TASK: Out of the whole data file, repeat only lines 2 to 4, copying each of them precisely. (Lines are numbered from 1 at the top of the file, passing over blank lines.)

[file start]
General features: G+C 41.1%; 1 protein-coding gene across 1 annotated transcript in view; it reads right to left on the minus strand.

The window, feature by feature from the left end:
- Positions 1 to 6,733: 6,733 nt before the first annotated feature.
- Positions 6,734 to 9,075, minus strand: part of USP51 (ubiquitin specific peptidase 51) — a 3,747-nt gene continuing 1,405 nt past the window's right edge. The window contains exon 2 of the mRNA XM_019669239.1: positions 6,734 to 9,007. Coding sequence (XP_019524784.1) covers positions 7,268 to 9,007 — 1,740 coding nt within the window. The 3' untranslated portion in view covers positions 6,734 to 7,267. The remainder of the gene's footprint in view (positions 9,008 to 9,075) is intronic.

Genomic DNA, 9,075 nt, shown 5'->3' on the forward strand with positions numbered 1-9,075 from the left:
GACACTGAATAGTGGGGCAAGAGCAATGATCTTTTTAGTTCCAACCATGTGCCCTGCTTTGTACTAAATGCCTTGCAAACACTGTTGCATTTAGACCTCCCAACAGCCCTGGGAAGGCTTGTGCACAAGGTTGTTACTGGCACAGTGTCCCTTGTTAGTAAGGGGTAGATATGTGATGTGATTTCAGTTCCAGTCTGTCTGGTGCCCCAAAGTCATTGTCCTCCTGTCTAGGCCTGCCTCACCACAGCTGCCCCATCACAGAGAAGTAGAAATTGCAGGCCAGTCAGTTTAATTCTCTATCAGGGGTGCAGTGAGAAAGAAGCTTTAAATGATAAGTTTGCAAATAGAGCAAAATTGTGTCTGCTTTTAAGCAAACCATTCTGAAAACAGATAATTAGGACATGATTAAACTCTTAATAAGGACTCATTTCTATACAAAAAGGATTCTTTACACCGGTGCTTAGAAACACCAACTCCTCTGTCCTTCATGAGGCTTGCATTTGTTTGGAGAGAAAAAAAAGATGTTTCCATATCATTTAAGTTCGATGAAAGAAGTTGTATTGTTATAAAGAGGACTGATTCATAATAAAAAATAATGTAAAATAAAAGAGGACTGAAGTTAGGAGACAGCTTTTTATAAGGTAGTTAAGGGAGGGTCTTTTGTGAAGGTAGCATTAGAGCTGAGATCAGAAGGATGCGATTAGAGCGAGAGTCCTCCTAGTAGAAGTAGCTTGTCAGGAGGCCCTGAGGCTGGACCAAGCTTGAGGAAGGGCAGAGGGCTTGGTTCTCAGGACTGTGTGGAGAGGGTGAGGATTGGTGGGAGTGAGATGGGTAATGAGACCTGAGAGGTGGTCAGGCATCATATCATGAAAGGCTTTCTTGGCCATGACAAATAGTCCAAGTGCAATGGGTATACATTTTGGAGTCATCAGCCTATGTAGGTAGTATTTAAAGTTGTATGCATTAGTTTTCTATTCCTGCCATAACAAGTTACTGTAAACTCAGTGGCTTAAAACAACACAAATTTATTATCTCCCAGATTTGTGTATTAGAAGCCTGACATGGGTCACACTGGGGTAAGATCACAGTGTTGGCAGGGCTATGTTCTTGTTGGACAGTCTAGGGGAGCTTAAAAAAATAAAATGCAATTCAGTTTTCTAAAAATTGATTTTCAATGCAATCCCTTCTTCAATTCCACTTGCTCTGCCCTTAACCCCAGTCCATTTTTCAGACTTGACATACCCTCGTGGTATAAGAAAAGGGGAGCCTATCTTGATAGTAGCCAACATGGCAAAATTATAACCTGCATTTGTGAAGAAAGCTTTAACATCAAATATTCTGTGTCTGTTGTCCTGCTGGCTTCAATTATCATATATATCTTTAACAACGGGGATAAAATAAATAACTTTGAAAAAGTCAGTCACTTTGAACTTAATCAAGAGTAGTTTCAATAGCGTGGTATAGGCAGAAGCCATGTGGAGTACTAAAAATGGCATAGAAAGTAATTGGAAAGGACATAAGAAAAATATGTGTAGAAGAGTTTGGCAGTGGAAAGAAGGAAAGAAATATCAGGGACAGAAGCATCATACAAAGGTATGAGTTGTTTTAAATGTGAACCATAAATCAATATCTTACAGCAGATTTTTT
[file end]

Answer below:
The window, feature by feature from the left end:
- Positions 1 to 6,733: 6,733 nt before the first annotated feature.
- Positions 6,734 to 9,075, minus strand: part of USP51 (ubiquitin specific peptidase 51) — a 3,747-nt gene continuing 1,405 nt past the window's right edge. The window contains exon 2 of the mRNA XM_019669239.1: positions 6,734 to 9,007. Coding sequence (XP_019524784.1) covers positions 7,268 to 9,007 — 1,740 coding nt within the window. The 3' untranslated portion in view covers positions 6,734 to 7,267. The remainder of the gene's footprint in view (positions 9,008 to 9,075) is intronic.